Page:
“A food business needs love and care,” says Rawia Bishara, chef and co-owner of Tanoreen, a popular Middle Eastern restaurant in Brooklyn. “I don’t think anything is harder than this if you’re doing it like you’re supposed to — with love.”
Bishara, 59, would know, she opened her restaurant in 1998, and her cooking continues to draw praise from food critics. Earlier this year she published a cookbook collecting Palestinian recipes from her childhood in Nazareth.
After studying accounting and working in bars and cafes in New York City, Ousila Rafai launched Brick Bar Savory and Sweet earlier this year at Hester Street Fair. Raised in France and Algeria, Rafai, 26, makes and sells Algerian pastries with both sweet and savory fillings.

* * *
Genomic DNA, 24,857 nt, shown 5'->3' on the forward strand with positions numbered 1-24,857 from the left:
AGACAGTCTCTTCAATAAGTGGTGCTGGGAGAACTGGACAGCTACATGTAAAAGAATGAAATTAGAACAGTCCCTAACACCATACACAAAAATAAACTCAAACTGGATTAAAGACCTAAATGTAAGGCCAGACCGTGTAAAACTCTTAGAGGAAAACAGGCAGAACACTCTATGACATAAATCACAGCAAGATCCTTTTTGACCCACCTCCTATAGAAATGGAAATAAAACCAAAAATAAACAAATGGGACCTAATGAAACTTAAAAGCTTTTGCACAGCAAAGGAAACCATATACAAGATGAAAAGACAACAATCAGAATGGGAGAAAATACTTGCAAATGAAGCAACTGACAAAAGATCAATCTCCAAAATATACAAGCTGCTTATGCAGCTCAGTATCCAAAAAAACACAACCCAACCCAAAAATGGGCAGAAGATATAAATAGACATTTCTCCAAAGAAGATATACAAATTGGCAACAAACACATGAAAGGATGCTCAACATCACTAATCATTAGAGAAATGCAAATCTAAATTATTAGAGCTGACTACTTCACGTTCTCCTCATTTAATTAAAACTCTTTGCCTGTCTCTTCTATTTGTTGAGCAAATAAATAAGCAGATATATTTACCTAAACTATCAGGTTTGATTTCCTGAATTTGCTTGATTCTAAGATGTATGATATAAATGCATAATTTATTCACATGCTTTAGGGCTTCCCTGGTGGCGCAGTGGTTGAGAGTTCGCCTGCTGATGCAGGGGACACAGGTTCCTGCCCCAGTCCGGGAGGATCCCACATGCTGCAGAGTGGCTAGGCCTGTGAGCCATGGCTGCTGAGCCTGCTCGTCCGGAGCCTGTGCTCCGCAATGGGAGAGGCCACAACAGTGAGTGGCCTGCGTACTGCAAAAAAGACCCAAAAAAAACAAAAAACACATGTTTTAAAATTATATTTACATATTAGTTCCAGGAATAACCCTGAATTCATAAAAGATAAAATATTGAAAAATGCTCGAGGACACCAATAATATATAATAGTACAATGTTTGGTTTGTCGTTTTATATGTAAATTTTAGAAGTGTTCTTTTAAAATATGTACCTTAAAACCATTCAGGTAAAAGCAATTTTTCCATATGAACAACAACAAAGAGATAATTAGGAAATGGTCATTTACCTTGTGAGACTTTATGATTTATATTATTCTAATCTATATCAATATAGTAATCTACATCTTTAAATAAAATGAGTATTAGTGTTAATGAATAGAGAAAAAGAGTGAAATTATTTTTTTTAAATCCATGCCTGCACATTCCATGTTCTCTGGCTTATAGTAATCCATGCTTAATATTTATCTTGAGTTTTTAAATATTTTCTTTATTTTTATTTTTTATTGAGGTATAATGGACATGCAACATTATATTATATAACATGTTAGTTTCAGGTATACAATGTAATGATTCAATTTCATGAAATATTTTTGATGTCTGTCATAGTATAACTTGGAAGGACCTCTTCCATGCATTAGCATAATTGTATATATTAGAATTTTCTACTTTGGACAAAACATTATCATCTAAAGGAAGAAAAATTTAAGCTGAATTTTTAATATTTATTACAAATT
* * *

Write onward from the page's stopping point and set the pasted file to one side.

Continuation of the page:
“When I cook and I see that someone is really happy when they finish eating [my food], I’m happy and I don’t need to eat. I’m filled with that,” Rafai tells Bishara.
Listen to Part 5 in this series Maria Cano and Auria Abraham: Creating a Legacy for the Next Generation
See what happens when you bring together women food entrepreneurs from different generations and different ethnic backgrounds to talk about food, business, and flavor.
Fi2W is supported by the David and Katherine Moore Family Foundation, the Ralph E. Odgen Foundation, and the Nicholas B. Ottaway Foundation.